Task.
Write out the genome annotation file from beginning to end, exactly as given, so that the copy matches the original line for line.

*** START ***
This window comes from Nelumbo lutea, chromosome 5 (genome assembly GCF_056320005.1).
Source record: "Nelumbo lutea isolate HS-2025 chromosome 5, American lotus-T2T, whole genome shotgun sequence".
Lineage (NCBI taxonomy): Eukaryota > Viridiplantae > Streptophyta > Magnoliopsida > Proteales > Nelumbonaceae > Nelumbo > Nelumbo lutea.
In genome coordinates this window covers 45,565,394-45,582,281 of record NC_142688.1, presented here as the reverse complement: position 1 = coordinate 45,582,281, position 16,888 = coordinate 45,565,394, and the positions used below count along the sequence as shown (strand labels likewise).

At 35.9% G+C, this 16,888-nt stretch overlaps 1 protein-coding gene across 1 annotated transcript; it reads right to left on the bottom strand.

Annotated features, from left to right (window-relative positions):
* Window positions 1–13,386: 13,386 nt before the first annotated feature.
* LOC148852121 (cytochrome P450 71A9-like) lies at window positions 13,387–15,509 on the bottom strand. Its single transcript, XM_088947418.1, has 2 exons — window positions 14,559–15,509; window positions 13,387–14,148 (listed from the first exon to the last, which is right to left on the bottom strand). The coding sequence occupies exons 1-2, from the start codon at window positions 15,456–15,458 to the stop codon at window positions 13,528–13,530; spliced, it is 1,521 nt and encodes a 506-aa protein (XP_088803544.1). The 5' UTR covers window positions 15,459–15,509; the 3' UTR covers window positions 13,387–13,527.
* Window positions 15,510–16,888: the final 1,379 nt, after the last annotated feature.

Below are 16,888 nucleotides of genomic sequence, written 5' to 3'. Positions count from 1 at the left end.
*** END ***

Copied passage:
This window comes from Nelumbo lutea, chromosome 5 (genome assembly GCF_056320005.1).
Source record: "Nelumbo lutea isolate HS-2025 chromosome 5, American lotus-T2T, whole genome shotgun sequence".
Lineage (NCBI taxonomy): Eukaryota > Viridiplantae > Streptophyta > Magnoliopsida > Proteales > Nelumbonaceae > Nelumbo > Nelumbo lutea.
In genome coordinates this window covers 45,565,394-45,582,281 of record NC_142688.1, presented here as the reverse complement: position 1 = coordinate 45,582,281, position 16,888 = coordinate 45,565,394, and the positions used below count along the sequence as shown (strand labels likewise).

At 35.9% G+C, this 16,888-nt stretch overlaps 1 protein-coding gene across 1 annotated transcript; it reads right to left on the bottom strand.

Annotated features, from left to right (window-relative positions):
* Window positions 1–13,386: 13,386 nt before the first annotated feature.
* LOC148852121 (cytochrome P450 71A9-like) lies at window positions 13,387–15,509 on the bottom strand. Its single transcript, XM_088947418.1, has 2 exons — window positions 14,559–15,509; window positions 13,387–14,148 (listed from the first exon to the last, which is right to left on the bottom strand). The coding sequence occupies exons 1-2, from the start codon at window positions 15,456–15,458 to the stop codon at window positions 13,528–13,530; spliced, it is 1,521 nt and encodes a 506-aa protein (XP_088803544.1). The 5' UTR covers window positions 15,459–15,509; the 3' UTR covers window positions 13,387–13,527.
* Window positions 15,510–16,888: the final 1,379 nt, after the last annotated feature.

Below are 16,888 nucleotides of genomic sequence, written 5' to 3'. Positions count from 1 at the left end.